Tag Archives: 1980

Bruce Springsteen’s Blue-Collar Heroes, the Rust Belt and “My Hometown”

22 Jul

“Now Main Street’s whitewashed windows
And vacant stores
Seems like there ain’t nobody
Wants to come down here no more
They’re closing down the textile mill
Across the railroad tracks
Foreman says, “these jobs are going, boys
And they ain’t coming back
To your hometown
To your hometown
To your hometown
To your hometown…”

(Bruce Springsteen, My Hometown)

Charles Burchfield, Grain Elevators (Evans), 1931-33, watercolour

Lately the things that I have been seeing, reading, and listening to have turned my thoughts towards the Rust Belt; its decaying towns and fallen industries, its sad flair of something that once was thriving and great and just isn’t anymore. Of course, the main inspiration behind this theme were songs and the lyrics of the songs by Bruce Springsteen, especially from the albums “The River” and “Born in the U.S.A.”. Then, I watched two horror films: “Don’t Breathe” (2016) and “It Follows” (2014) and both are set and (partly) shot in Detroit. In both films we can see the whole neighbourhoods of abandoned, decaying houses and that was both immensely sad and visually striking to me. I was thinking about and started rereading (for the 10th time probably!) Elizabeth Wurtzel’s memoir “Prozac Nation: Young and Depressed in America”.

She was a huge Springsteen fan and would, at times, fantasise of leading the kind of life that the heroes in his songs led: “Sometimes I lie in my own bed and listen to music for hours. Always Bruce Springsteen, which is weird, I have to admit, because I’m becoming this really urban punked-out kid, and he is kind of the spokesman of the rumpled, working-class suburbs. But I identify with him so completely that I start to wish I could be a boy in New Jersey. I try to convince my mother that we should move out there, that she should work in a factory or as a waitress in a roadside diner or as a secretary at a storefront insurance office. I want so badly to have my life circumstances match the oppressiveness I feel internally. It all starts to seem ridiculous: After all, Springsteen songs are about getting the hell out of the New Jersey grind, and here I am trying to convince my mom that we ought to get into it. I’m figuring, if I can just become poor white trash, if I can just get in touch with the blue collar blues, then there’ll be a reason why I feel this way. I will be a fucked-up Marxian worker person, alienated from the fruits of my labor. My misery will begin to make sense.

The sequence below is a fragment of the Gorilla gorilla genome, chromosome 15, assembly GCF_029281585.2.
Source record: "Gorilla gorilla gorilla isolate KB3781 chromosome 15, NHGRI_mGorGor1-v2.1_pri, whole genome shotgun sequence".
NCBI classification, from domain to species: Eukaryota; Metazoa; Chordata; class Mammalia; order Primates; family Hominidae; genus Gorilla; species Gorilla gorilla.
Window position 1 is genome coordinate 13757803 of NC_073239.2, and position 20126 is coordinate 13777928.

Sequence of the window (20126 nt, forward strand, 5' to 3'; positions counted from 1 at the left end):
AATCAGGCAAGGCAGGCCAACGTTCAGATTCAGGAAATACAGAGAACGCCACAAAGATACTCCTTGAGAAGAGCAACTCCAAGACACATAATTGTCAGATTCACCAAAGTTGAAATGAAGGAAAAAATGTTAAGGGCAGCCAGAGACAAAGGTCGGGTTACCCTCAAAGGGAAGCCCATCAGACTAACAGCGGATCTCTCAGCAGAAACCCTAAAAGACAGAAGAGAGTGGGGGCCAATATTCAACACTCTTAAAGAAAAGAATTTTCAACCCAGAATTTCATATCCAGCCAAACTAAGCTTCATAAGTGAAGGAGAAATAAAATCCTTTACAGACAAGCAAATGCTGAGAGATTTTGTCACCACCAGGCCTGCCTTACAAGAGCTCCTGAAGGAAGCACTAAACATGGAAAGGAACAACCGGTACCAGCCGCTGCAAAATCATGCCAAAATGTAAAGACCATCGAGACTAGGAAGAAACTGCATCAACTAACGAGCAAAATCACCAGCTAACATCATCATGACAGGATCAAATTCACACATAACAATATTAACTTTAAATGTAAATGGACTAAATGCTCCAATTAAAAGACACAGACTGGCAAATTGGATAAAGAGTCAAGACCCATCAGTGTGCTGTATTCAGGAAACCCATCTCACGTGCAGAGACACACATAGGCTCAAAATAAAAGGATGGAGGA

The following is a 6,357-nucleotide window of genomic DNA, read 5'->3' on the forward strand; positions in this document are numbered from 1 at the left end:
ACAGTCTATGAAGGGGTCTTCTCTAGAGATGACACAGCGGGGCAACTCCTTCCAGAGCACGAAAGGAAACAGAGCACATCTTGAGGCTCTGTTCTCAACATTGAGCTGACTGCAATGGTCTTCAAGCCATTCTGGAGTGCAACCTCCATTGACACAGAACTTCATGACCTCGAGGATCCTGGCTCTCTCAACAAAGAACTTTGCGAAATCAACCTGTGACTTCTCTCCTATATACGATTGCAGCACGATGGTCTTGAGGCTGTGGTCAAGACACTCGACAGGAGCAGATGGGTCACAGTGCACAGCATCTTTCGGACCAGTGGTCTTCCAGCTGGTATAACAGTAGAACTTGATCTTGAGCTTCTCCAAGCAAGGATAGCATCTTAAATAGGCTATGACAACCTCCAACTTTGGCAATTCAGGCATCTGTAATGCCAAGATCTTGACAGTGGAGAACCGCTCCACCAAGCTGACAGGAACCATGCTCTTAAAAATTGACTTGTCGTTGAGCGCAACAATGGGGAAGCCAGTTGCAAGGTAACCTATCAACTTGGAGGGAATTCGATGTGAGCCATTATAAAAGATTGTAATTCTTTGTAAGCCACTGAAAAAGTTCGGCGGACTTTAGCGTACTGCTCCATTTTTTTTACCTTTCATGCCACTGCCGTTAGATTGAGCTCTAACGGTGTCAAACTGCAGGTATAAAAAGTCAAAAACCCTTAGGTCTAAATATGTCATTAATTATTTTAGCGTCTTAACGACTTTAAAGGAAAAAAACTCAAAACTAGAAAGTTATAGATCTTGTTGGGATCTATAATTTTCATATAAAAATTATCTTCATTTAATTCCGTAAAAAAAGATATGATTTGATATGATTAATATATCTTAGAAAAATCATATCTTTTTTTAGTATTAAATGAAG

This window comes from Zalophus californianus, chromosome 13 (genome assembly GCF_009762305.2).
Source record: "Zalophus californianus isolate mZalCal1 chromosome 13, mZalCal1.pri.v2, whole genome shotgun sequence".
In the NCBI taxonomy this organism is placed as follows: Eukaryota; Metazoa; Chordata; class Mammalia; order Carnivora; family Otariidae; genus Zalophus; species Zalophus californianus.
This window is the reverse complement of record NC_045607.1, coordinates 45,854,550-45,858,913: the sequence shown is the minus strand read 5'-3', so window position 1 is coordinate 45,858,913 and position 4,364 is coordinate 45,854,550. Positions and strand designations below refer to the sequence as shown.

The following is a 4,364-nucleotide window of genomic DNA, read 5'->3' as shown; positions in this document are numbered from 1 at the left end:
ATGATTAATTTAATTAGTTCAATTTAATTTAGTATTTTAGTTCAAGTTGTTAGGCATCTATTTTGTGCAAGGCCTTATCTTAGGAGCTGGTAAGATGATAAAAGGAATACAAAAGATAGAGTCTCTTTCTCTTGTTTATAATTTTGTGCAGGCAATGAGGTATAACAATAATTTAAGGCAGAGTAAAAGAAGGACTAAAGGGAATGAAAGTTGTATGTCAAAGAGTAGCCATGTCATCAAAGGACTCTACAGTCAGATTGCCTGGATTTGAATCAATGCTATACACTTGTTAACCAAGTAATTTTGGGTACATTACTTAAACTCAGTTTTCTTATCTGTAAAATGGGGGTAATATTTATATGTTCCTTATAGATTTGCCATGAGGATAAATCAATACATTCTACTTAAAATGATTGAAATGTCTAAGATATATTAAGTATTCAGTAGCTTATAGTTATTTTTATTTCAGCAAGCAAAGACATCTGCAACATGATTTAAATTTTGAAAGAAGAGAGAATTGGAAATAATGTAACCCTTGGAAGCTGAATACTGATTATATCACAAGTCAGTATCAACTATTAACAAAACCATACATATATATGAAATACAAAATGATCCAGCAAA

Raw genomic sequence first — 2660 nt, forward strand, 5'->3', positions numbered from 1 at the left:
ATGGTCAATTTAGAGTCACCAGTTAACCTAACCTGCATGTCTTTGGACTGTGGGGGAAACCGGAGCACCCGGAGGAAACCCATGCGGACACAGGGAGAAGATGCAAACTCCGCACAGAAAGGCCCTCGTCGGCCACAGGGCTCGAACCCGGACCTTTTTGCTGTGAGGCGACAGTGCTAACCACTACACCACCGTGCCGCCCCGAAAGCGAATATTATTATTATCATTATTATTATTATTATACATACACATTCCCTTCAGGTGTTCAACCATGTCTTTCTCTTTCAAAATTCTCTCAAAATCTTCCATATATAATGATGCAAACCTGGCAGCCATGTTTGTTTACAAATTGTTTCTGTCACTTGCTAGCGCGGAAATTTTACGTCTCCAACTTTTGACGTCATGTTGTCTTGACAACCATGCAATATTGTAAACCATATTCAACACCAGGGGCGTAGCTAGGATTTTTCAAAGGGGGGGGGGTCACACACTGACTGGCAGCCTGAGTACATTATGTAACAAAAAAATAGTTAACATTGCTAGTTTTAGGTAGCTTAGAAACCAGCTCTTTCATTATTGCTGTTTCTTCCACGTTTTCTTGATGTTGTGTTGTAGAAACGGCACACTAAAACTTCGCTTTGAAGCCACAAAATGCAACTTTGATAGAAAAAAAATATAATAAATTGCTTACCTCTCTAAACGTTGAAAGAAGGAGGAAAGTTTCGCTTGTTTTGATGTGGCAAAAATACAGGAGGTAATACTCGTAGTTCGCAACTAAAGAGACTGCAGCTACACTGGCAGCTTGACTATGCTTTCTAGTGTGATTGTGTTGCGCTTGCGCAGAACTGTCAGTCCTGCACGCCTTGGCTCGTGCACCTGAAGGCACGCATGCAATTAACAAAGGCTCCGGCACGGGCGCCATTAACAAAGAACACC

Charles Burchfield, Hot Summer Afternoon, 1919

Now Main Street’s whitewashed windows
And vacant stores…

And finally, I read “Voices from the Rust Belt”; a collection of essays by different authors, edited by Anne Trubek. Some of the themes that linger throughout the essays are urban decay, deindustralisation, white flight, school desegregation, suburban boredom, rise of crime etc. Here is what Anne Trubek writes in the Introduction “Why the Rust Belt Matters (and What It Is): (…) in the 1970s, the demand for steel, which was high during World War II, had begun to wane, and many saw their jobs disappear. Arguably the most symbolic date in Rust Belt history was Black Monday, September 19, 1977, when Youngstown Sheet and Tube in Ohio closed down, leading to a loss of some forty thousand jobs. Also notable: the region’s population peaked in the 1970s and has been in decline ever since. Those manufacturing jobs are never going to return to the levels seen in the 1970s. The lack of jobs and opportunity for the white working class has been an ongoing problem for over forty years now.

The essays reveal the contrasts between the American dream and the reality of life in the Rust Belt, especially in connection to the decline of the industry and the failing economy. Likewise, the heroes of Bruce Springsteen songs, especially on the albums “The River” (1980) and “Born in the U.S.A.” (1984), are the blue-collar workers who often find themselves loosing their jobs due to the failing economy, or, as is the case with the hero from the song “Downbound Train”, the misery of their hard work is intertwined with the miseries outside it such as the love woes.

Max Arthur Cohn, Coal Tower, ca. 1934

The Huber Breaker in Ashley, Pennsylvania was one of the largest anthracite coal breakers in North America. It was built in the 1930s and closed in the 1970s. John Morgan from Walnut Creek, CA, USA.